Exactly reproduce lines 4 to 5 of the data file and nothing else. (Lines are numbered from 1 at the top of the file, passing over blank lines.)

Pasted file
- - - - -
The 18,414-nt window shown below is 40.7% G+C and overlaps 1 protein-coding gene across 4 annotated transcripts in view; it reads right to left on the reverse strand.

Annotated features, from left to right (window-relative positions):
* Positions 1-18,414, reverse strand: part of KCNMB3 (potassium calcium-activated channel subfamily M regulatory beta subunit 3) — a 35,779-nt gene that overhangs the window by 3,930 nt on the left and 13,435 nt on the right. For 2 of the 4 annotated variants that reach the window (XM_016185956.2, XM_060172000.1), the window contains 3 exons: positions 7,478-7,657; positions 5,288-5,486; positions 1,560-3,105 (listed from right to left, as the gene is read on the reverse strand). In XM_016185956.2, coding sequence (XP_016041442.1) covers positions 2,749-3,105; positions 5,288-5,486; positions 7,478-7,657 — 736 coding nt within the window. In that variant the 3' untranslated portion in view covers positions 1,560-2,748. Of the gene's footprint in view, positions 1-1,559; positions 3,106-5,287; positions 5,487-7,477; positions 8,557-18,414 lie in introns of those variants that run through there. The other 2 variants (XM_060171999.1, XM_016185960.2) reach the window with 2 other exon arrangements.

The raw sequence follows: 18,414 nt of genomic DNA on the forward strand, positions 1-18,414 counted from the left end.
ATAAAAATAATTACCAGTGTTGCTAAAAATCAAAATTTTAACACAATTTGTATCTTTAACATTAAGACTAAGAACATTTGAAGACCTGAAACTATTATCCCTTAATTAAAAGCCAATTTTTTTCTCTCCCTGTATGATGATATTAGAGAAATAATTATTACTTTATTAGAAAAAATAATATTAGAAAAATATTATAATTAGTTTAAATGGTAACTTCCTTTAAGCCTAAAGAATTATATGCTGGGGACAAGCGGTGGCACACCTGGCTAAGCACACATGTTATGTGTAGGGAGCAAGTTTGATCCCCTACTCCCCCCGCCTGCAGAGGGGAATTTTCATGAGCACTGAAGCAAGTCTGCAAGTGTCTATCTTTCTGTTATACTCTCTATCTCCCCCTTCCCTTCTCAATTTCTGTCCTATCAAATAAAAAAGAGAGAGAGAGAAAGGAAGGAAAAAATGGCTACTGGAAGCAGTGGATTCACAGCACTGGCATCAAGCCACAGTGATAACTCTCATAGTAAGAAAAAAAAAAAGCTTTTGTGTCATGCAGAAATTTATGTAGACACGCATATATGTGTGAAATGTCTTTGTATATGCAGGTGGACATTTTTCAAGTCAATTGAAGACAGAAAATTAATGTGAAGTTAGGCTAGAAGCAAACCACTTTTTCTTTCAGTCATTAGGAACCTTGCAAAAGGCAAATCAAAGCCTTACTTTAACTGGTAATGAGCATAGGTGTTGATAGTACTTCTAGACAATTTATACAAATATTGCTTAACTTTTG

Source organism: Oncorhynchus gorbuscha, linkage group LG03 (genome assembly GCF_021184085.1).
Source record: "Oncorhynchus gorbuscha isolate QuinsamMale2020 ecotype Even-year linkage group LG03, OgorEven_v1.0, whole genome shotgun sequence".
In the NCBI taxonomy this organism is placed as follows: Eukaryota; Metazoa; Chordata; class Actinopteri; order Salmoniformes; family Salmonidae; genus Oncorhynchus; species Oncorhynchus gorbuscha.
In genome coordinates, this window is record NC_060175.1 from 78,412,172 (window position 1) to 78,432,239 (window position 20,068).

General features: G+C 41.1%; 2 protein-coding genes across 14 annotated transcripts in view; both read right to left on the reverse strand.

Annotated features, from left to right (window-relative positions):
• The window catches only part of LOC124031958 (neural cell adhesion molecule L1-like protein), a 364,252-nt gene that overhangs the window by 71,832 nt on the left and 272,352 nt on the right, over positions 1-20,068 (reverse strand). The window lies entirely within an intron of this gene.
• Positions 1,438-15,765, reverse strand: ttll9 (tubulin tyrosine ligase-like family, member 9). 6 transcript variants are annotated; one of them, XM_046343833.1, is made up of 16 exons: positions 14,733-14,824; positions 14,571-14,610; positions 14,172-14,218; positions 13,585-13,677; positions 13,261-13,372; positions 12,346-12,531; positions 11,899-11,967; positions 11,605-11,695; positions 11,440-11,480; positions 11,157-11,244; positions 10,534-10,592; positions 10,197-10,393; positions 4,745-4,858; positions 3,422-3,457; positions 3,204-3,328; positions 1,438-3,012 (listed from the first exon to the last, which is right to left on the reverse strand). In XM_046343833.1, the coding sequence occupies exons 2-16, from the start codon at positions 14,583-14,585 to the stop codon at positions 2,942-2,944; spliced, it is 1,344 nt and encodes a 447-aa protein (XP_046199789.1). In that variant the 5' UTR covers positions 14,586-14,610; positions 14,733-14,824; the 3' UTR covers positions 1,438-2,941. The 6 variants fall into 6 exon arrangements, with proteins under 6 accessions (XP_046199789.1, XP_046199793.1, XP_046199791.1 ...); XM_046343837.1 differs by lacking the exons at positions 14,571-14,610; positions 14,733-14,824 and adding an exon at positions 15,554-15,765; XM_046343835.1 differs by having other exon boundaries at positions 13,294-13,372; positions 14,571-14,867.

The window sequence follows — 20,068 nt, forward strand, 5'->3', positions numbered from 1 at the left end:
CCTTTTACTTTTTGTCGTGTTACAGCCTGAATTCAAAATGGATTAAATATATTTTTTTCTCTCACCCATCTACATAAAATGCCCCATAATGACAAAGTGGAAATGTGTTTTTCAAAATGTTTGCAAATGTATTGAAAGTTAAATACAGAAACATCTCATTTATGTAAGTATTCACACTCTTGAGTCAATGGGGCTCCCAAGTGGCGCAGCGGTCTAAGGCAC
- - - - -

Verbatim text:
The raw sequence follows: 18,414 nt of genomic DNA on the forward strand, positions 1-18,414 counted from the left end.
ATAAAAATAATTACCAGTGTTGCTAAAAATCAAAATTTTAACACAATTTGTATCTTTAACATTAAGACTAAGAACATTTGAAGACCTGAAACTATTATCCCTTAATTAAAAGCCAATTTTTTTCTCTCCCTGTATGATGATATTAGAGAAATAATTATTACTTTATTAGAAAAAATAATATTAGAAAAATATTATAATTAGTTTAAATGGTAACTTCCTTTAAGCCTAAAGAATTATATGCTGGGGACAAGCGGTGGCACACCTGGCTAAGCACACATGTTATGTGTAGGGAGCAAGTTTGATCCCCTACTCCCCCCGCCTGCAGAGGGGAATTTTCATGAGCACTGAAGCAAGTCTGCAAGTGTCTATCTTTCTGTTATACTCTCTATCTCCCCCTTCCCTTCTCAATTTCTGTCCTATCAAATAAAAAAGAGAGAGAGAGAAAGGAAGGAAAAAATGGCTACTGGAAGCAGTGGATTCACAGCACTGGCATCAAGCCACAGTGATAACTCTCATAGTAAGAAAAAAAAAAAGCTTTTGTGTCATGCAGAAATTTATGTAGACACGCATATATGTGTGAAATGTCTTTGTATATGCAGGTGGACATTTTTCAAGTCAATTGAAGACAGAAAATTAATGTGAAGTTAGGCTAGAAGCAAACCACTTTTTCTTTCAGTCATTAGGAACCTTGCAAAAGGCAAATCAAAGCCTTACTTTAACTGGTAATGAGCATAGGTGTTGATAGTACTTCTAGACAATTTATACAAATATTGCTTAACTTTTG